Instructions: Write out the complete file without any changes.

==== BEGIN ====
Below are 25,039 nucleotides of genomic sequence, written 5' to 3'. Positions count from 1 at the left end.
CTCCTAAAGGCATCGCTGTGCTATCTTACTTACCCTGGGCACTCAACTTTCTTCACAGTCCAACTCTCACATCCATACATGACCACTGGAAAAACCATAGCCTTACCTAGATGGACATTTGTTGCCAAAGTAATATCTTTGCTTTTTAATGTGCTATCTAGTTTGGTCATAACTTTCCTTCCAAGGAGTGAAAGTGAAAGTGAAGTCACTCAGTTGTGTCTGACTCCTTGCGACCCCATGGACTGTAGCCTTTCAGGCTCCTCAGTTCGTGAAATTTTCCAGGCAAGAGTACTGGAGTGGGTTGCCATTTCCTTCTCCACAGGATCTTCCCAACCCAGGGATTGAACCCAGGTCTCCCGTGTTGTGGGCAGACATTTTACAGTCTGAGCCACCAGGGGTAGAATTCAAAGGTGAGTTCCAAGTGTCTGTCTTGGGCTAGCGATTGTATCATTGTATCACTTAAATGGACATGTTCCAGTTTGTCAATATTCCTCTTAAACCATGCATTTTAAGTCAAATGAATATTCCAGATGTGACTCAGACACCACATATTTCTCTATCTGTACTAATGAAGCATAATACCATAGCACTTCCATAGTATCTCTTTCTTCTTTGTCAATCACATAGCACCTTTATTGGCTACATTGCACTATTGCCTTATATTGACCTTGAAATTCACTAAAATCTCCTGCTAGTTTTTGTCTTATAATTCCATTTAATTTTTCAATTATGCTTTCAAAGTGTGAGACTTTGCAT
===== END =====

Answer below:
Below are 25,039 nucleotides of genomic sequence, written 5' to 3'. Positions count from 1 at the left end.
CTCCTAAAGGCATCGCTGTGCTATCTTACTTACCCTGGGCACTCAACTTTCTTCACAGTCCAACTCTCACATCCATACATGACCACTGGAAAAACCATAGCCTTACCTAGATGGACATTTGTTGCCAAAGTAATATCTTTGCTTTTTAATGTGCTATCTAGTTTGGTCATAACTTTCCTTCCAAGGAGTGAAAGTGAAAGTGAAGTCACTCAGTTGTGTCTGACTCCTTGCGACCCCATGGACTGTAGCCTTTCAGGCTCCTCAGTTCGTGAAATTTTCCAGGCAAGAGTACTGGAGTGGGTTGCCATTTCCTTCTCCACAGGATCTTCCCAACCCAGGGATTGAACCCAGGTCTCCCGTGTTGTGGGCAGACATTTTACAGTCTGAGCCACCAGGGGTAGAATTCAAAGGTGAGTTCCAAGTGTCTGTCTTGGGCTAGCGATTGTATCATTGTATCACTTAAATGGACATGTTCCAGTTTGTCAATATTCCTCTTAAACCATGCATTTTAAGTCAAATGAATATTCCAGATGTGACTCAGACACCACATATTTCTCTATCTGTACTAATGAAGCATAATACCATAGCACTTCCATAGTATCTCTTTCTTCTTTGTCAATCACATAGCACCTTTATTGGCTACATTGCACTATTGCCTTATATTGACCTTGAAATTCACTAAAATCTCCTGCTAGTTTTTGTCTTATAATTCCATTTAATTTTTCAATTATGCTTTCAAAGTGTGAGACTTTGCAT